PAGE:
The rhetoric around inclusion in Hollywood, particularly for women and women of color, has gained steam in the last few years, but a new study from the USC Anneberg Inclusion Initiative found that little has changed for women in film in the last decade.
The study examined the portrayals of gender, race/ethnicity, LGBT and disability from across 1,100 popular Hollywood films from 2007 to 2017.
The prevalence of female speaking characters in film was higher in 2008 than it was last year, according to the study, and men in movies outnumbered women overall 2.3 to 1.
And of the top 100 films in 2017, 33 depicted a female lead or co-lead, and only four of these women were from an underrepresented racial or ethnic group. That represented no change from 2016.
“Those expecting a banner year for inclusion will be disappointed,” said Stacy Smith, founding director of the Annenberg Inclusion Initiative. “Hollywood has yet to move from talking about inclusion to meaningfully increasing on-screen representation for women, people of color, the LGBT community, or individuals with disabilities.
“In prior years, I have referred to these findings as the ‘epidemic of invisibility’ in film,” Smith continued. “After witnessing little change in these numbers, it is clear that Hollywood must do more to ensure that marginalized groups are a part of the fabric of storytelling.”
The investigation, Smith said, is the initiative’s most comprehensive and intersectional look at film, having analyzed 48,757 characters in the 1,100 films. Female speaking characters on screen filled just 30.6 percent of all roles across the 11-year time frame. In the 100 top movies of 2017, 29.3 percent of characters were from underrepresented racial/ethnic groups, 2.5 percent were characters with disabilities, and less than 1 percent of all characters were from the LGBT community.
The study pointed out that in some cases, there were voices missing from the big screen altogether. In 2017, 43 films did not include a Black/African American female character, 65 were missing Asian or Asian-American female characters, and 64 did not depict even one Latina character.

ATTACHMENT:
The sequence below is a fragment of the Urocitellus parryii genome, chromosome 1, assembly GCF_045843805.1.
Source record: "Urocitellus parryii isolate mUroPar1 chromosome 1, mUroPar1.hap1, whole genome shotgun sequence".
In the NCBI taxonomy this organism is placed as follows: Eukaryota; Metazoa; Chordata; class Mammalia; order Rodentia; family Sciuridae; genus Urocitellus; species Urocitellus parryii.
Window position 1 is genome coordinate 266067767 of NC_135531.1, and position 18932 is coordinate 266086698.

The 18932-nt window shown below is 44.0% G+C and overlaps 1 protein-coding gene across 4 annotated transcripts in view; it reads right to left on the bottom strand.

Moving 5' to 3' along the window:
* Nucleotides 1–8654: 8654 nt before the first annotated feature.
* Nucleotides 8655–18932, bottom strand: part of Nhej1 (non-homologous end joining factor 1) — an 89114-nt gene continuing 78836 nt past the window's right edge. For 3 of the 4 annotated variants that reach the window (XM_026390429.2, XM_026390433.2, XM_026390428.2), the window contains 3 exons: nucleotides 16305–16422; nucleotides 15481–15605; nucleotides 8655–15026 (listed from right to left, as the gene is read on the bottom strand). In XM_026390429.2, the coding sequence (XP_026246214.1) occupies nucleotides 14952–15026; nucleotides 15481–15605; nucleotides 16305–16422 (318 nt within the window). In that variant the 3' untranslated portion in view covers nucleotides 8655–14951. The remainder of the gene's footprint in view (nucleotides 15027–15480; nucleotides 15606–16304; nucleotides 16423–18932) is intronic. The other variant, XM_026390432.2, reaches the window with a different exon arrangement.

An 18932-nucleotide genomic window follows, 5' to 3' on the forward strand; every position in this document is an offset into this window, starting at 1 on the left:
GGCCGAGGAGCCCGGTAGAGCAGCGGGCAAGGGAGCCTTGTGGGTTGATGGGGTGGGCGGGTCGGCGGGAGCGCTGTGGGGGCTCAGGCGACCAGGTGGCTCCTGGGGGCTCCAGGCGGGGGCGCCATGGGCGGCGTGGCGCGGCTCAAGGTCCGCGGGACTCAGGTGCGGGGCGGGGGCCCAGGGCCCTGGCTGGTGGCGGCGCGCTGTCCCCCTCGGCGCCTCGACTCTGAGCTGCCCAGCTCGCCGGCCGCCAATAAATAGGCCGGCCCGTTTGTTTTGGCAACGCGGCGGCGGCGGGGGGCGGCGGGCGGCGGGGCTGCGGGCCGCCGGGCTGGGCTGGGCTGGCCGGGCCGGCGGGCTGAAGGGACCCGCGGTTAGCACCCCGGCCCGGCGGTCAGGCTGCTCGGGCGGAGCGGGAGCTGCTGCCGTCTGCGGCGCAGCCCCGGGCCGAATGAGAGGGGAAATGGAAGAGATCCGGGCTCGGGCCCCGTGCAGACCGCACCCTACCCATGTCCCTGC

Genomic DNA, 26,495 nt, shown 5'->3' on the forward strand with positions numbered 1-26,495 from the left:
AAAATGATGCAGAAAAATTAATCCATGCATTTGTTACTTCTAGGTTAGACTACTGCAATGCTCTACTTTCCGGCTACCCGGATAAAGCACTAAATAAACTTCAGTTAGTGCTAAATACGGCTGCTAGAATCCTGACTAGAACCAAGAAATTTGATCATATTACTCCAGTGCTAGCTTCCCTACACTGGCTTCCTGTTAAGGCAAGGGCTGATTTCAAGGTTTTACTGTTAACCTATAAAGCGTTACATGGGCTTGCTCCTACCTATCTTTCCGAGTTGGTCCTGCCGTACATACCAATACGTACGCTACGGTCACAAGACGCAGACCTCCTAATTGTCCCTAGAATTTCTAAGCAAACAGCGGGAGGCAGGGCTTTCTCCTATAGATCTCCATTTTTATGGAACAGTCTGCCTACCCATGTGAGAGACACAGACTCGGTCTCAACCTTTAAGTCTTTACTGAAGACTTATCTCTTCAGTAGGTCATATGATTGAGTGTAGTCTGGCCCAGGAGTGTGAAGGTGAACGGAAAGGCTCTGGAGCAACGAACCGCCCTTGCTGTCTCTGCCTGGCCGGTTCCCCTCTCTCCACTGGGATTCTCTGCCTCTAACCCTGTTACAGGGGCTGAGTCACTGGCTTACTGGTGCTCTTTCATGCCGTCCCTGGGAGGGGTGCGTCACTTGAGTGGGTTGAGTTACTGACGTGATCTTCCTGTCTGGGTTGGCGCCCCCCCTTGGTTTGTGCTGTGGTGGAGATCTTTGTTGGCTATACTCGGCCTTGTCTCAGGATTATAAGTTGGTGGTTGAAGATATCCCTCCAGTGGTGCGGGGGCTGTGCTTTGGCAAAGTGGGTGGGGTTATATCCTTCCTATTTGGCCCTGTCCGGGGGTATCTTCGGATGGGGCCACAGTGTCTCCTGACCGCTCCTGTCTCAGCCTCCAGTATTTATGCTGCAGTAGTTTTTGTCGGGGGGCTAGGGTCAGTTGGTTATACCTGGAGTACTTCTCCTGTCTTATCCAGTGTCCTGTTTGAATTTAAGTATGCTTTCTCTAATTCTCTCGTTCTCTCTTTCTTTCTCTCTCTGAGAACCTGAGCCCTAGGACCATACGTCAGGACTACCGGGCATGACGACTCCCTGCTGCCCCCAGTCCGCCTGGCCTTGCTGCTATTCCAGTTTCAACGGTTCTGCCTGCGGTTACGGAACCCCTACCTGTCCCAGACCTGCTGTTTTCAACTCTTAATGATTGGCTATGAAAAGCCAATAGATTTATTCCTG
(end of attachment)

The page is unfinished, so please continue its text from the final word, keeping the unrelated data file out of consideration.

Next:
Further, 78 films did not portray a single female character with a disability and 94 were devoid of even one female lesbian, gay, bisexual or transgender character. Across 400 films from 2014 to 2017, only 1 transgender character appeared on screen.
“The lack of inclusion on screen is matched and exceeded by the exclusion behind the camera,” Smith said. Across 1,223 directors over 11 years, just 4.3 percent were female, 5.2 percent were Black or African-American and 3.1 percent were Asian or Asian-American. “Once again, we see that women of color are most affected by exclusionary hiring practices. Just four Black/African-American women, three Asian women, and one Latina directed a film across the 1,100 we examined.”
As well as looking at the number of underrepresented groups on screen, the report examines how characters are depicted on screen, with a focus on parents, relational partners, age and sexualization.
Consistent with previous years, female characters were more than twice as likely as male characters to be shown in sexually revealing clothing, partially naked, or referenced as attractive. Teenage (13-20) and young adult (21-39) females were equally likely to be sexualized in films from 2017.
Smith offers solutions in the report and suggested focusing on the inclusion rider, which Dr. Smith shined a light on in the entertainment industry.
The study’s authors encourage industry stakeholders to collaborate with them to change and amend the existing template for the contractual clause. They suggested envisioning new ways to implement best practices and contract language that can contribute to changing on-screen and behind-the-camera diversity.
“Good intentions are not enough to create change,” Dr. Smith said. “Hollywood needs tangible, actionable solutions that will usher in real transformation. Our work brings to light the steps that companies and individuals can take if they want to see results.